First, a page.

Lansing Latinos Speak Out on Immigration Bills in Congress

By: Tony Tagliavia
By: Tony Tagliavia

Amid the music, amid the cultural celebration, there's an issue affecting so many gathered here at Cristo Rey Catholic Church's annual Fiesta.

"People come here (to the U.S.) to work, people come here to make a living ... And I think everybody should be legal. I mean, everybody should be given a chance," Lansing-born Latina Cecilia Macias said in an interview Sunday.

Macias' husband came to the U.S. from Mexico through legal channels. But Macias is sympathetic to those who don't follow immigration laws.

"They're hard workers. They're just trying to make a living," she said.

So Macias supports a Senate bill giving those here illegally a "pathway" to U.S. citizenship -- something detractors consider amnesty. Sen. Carl Levin (D-Mich.) voted for the senate's immigration bill, while Sen. Debbie Stabenow (D-Mich.) voted against it.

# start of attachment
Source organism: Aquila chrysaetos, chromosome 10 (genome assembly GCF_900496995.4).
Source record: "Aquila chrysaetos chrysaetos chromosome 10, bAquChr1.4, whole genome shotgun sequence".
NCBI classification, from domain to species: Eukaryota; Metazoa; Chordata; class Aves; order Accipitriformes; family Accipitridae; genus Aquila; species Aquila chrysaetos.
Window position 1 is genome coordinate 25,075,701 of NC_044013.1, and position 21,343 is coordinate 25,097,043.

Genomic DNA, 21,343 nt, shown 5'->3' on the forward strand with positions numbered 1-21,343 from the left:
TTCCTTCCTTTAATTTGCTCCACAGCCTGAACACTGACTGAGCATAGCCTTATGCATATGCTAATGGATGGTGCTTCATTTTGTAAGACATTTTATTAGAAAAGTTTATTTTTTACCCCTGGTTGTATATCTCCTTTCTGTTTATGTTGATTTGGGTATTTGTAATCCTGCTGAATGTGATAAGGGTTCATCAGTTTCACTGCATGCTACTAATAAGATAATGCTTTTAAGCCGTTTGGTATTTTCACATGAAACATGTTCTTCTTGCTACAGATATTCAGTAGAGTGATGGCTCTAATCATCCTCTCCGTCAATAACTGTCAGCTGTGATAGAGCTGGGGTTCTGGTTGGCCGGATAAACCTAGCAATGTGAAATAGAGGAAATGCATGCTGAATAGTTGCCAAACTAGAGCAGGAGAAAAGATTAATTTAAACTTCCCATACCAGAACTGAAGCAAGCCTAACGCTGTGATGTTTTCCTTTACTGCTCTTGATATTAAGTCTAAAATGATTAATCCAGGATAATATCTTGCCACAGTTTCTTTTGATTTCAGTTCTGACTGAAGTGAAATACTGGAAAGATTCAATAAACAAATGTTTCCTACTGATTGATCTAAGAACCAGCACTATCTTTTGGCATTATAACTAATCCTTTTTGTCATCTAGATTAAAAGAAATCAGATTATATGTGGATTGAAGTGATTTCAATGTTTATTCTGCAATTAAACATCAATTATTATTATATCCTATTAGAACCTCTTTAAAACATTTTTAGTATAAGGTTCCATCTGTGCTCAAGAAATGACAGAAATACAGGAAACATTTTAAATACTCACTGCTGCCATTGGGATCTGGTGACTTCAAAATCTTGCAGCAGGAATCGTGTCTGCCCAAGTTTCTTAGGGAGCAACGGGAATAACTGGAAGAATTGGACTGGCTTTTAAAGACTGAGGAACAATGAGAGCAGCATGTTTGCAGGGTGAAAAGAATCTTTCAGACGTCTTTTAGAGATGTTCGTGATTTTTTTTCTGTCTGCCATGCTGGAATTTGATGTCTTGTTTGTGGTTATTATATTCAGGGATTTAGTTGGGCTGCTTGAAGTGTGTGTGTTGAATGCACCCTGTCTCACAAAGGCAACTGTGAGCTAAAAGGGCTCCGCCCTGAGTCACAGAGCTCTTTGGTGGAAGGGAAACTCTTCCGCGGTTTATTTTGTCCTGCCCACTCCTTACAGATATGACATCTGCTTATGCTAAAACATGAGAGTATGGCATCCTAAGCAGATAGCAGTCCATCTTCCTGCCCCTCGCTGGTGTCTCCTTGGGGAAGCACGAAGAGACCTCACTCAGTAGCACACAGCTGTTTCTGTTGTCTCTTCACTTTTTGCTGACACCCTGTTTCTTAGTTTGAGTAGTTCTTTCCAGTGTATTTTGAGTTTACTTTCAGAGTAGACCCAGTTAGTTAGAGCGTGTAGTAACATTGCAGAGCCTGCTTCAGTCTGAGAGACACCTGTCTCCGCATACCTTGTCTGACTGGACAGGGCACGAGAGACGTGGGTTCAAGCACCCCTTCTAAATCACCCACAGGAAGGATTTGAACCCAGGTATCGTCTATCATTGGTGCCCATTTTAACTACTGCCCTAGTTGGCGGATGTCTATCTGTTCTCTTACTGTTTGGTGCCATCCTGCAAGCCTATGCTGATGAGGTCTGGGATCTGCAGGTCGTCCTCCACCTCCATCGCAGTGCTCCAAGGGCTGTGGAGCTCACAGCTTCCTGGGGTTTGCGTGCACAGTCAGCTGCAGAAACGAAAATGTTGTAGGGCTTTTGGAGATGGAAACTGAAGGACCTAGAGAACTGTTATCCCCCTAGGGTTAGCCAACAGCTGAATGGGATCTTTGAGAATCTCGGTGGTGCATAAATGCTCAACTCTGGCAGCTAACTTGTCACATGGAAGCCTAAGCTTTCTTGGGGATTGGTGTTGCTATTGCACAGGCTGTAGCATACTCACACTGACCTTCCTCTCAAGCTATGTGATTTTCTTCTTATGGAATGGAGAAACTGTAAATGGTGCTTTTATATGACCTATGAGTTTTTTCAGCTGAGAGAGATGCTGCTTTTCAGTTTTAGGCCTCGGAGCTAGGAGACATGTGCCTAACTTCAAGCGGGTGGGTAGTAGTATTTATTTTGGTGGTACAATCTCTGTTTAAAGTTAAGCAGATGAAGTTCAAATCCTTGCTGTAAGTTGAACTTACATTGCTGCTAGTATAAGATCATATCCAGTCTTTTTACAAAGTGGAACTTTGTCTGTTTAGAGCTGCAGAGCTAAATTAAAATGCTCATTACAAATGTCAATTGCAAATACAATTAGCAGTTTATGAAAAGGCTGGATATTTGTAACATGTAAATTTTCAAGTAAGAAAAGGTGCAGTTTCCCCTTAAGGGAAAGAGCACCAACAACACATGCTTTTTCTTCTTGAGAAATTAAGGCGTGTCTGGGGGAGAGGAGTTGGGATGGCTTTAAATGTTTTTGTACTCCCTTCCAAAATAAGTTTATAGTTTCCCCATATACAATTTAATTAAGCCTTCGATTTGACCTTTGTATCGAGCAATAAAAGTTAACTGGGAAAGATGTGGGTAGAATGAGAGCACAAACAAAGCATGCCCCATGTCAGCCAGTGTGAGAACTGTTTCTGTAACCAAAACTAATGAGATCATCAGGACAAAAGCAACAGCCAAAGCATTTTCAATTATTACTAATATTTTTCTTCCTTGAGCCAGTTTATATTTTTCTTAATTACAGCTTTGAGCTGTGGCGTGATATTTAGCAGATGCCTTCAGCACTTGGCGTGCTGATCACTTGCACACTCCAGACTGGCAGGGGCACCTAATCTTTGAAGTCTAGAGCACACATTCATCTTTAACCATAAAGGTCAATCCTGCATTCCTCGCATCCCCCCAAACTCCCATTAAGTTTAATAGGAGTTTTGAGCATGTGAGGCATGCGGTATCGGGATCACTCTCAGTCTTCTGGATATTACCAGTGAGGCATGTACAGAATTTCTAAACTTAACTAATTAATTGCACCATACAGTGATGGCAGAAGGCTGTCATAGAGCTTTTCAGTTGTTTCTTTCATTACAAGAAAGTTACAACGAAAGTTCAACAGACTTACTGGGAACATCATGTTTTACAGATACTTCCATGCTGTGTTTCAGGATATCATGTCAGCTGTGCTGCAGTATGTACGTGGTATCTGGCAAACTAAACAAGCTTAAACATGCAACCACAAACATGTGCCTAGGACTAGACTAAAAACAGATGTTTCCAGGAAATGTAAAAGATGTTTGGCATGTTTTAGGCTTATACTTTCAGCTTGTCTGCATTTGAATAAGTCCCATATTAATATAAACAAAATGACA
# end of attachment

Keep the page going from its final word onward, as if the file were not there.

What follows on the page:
The pathway included in the Senate bill is also supported by a legal immigrant we found enjoying the Fiesta. But this immigrant didn't come from Latin America: Darius Lewandowski arrived 10 years ago from Poland on a student visa.

"Even that, to get a sponsorship is quite a challenge," Lewandowski said, remarking on the difficulty he found in obtaining his student visa.

He says immigrant workers are vital to the American economy, so along with a pathway to citizenship, it makes sense to allow more workers to come here.

"A guest worker program. That's the way to go, really," Lewandowski said.

The idea also appeals to Lansing resident Manuel Delgado, who was born in Texas.

"I'm a Democrat. But it seems to me the president has the only bill making any sense," Delgado said.

President Bush's plan is largely in line with the Senate bill. Delgado says he doesn't see much point to the tougher bill passed in the House. That bill would make illegal immigrants felons and focus exclusively on sealing the border.

"It doesn't make any difference what they do in terms of putting the walls up or anything else. We're only making people angry. We're only isolating people," Delgado said.

People Delgado says are just hard-workers trying give their families a better life. Macias sees it the same way.

"Give them a chance. Give them a big chance. That's what they need," she said.

A chance they might have, come next year's Fiesta.


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